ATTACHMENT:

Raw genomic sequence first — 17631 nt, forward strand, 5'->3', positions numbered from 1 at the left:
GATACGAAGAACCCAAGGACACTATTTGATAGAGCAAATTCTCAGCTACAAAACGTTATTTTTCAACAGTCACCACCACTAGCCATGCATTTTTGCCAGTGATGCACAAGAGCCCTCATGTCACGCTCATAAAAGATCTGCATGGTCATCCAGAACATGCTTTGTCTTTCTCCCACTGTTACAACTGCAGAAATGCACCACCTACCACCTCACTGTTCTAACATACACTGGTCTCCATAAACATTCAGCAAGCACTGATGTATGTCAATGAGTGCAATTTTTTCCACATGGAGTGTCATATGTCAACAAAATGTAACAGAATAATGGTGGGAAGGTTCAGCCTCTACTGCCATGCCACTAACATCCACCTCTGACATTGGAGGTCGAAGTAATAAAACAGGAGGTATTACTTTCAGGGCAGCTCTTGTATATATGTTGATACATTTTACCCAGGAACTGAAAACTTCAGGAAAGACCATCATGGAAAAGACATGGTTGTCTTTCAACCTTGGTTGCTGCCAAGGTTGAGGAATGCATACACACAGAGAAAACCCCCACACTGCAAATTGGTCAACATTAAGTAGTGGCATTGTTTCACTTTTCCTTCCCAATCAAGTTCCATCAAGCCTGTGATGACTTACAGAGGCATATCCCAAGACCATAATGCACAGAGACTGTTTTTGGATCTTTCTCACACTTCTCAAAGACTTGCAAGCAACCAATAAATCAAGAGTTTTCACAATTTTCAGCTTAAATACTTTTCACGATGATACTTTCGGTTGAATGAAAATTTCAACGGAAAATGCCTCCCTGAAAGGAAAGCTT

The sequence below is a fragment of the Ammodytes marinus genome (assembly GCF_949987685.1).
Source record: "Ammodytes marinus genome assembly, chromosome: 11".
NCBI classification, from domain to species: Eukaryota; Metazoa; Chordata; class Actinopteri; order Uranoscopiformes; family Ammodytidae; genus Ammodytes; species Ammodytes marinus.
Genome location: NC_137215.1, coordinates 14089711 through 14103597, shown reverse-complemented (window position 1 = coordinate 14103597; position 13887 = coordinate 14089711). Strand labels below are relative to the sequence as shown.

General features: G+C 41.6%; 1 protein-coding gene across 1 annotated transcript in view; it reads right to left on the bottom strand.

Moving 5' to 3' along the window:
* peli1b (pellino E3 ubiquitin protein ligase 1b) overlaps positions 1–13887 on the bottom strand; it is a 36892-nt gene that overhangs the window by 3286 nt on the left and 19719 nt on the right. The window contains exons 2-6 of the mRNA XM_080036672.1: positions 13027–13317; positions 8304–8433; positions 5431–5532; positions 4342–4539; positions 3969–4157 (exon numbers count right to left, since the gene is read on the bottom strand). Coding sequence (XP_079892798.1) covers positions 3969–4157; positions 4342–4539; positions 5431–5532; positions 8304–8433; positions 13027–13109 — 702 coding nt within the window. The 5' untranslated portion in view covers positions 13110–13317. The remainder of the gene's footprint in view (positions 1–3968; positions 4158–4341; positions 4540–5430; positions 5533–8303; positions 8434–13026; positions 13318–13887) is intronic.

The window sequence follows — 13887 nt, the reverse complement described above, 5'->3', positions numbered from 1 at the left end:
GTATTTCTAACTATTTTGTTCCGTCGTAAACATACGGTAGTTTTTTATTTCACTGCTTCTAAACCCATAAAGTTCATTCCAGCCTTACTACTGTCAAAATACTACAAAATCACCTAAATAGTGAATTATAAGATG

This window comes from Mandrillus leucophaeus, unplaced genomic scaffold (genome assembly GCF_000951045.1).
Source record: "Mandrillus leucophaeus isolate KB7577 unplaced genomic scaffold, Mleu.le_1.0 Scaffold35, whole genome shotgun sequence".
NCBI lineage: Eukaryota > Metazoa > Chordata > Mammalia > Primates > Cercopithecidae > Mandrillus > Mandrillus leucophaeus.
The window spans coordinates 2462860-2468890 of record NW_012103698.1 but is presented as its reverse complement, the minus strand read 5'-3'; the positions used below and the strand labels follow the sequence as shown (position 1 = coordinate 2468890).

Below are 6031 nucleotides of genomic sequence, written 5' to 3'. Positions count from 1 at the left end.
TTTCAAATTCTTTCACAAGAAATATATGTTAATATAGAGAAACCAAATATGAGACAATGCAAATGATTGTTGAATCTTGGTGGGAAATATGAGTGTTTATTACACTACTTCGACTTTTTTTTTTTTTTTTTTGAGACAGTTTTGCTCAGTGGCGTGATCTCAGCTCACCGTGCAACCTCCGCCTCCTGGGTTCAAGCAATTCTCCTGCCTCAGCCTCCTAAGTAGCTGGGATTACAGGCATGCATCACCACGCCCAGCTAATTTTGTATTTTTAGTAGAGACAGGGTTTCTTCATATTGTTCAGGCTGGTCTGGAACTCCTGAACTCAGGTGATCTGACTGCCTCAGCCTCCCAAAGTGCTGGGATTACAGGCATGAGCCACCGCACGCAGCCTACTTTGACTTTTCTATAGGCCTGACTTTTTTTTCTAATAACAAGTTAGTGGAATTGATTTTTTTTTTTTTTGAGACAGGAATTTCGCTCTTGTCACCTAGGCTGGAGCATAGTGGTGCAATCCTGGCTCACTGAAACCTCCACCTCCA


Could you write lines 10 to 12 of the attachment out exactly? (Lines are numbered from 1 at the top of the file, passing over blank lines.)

The window sequence follows — 13887 nt, the reverse complement described above, 5'->3', positions numbered from 1 at the left end:
GTATTTCTAACTATTTTGTTCCGTCGTAAACATACGGTAGTTTTTTATTTCACTGCTTCTAAACCCATAAAGTTCATTCCAGCCTTACTACTGTCAAAATACTACAAAATCACCTAAATAGTGAATTATAAGATG

This window comes from Mandrillus leucophaeus, unplaced genomic scaffold (genome assembly GCF_000951045.1).